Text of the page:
Last week PepsiCo sued Coca-Cola for false claims that the new Powerade ion4 sports drink is more complete than Gatorade. BevNet recently posted this article following the suit.
This high-profile case has highlighted the importance of ad claim substantiation in competative warfare marketing. A brand’s marketing and legal teams must work seamlessly in the planning of such an attack to be able to withstand critical challenge. Once the research process is started, everything is discoverable. If challenged, all research and internal communication that supports the claim has to be shared in its entirety with the networks and competition.
Between 1999 to 2001 I worked for Papa John’s as the VP of Marketing and Operations on the marketing aspect of “The Pizza Wars: Papa John’s takes on Pizza Hut.” I learned very quickly that this can be a very effective tool for a brand to generate trial. If you claim to be better than the best or the leader, of course you make a strong case for the consumer to try your brand.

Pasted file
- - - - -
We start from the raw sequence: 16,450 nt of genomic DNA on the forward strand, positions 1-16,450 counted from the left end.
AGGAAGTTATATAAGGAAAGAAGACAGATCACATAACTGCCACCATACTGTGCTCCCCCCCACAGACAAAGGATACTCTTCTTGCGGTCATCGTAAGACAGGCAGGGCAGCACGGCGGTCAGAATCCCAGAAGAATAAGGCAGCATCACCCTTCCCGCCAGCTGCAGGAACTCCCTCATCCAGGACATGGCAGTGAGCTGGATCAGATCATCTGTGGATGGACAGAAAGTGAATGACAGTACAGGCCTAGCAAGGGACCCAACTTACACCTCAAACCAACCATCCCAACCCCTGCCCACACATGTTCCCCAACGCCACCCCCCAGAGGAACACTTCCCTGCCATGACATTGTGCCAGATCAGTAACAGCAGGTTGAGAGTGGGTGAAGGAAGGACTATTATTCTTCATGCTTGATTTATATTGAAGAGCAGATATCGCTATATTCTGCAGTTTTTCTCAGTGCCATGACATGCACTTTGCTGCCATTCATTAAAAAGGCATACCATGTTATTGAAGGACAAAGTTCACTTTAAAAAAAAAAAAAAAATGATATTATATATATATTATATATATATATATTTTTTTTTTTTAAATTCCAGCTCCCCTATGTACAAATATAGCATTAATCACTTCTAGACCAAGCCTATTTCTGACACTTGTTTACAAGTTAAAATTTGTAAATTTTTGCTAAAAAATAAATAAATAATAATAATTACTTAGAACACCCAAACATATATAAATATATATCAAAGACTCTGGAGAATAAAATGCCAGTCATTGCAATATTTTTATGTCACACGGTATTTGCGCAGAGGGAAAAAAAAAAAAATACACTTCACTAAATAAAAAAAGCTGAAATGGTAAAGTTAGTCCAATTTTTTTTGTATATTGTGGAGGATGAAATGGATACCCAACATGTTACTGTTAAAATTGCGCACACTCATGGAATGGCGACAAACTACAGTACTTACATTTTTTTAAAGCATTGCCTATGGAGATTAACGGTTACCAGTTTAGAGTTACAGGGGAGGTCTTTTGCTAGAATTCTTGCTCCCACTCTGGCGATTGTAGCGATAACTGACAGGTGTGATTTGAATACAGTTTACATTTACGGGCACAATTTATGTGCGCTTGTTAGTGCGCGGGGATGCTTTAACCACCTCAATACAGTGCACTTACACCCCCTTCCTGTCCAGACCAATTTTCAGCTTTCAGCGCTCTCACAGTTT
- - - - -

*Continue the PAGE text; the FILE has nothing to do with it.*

But here is the risk. When the consumer tries you based on a competitive ad mentioning your key competition, the consumer has a high expectation of your brand. Repeat business happens only when the consumer’s expectations are fulfilled. If a brand’s experience falls below the expectation, the consumer feels that they were mis-guided and the brand falls in “been there, done that, and never falling for it again” category. It is very tough for a brand to come out of this hole.
Earlier, competitive advertising was restricted to within a category, where an aspiring brand went after the category leader. But with the economic pressures impacting the macro aspect of the industry, many a time a brand is going after anywhere and everywhere it can source business from. Otherwise, how does one explain Dunkin’ Donuts going after Starbucks or McDonalds going after Starbucks?
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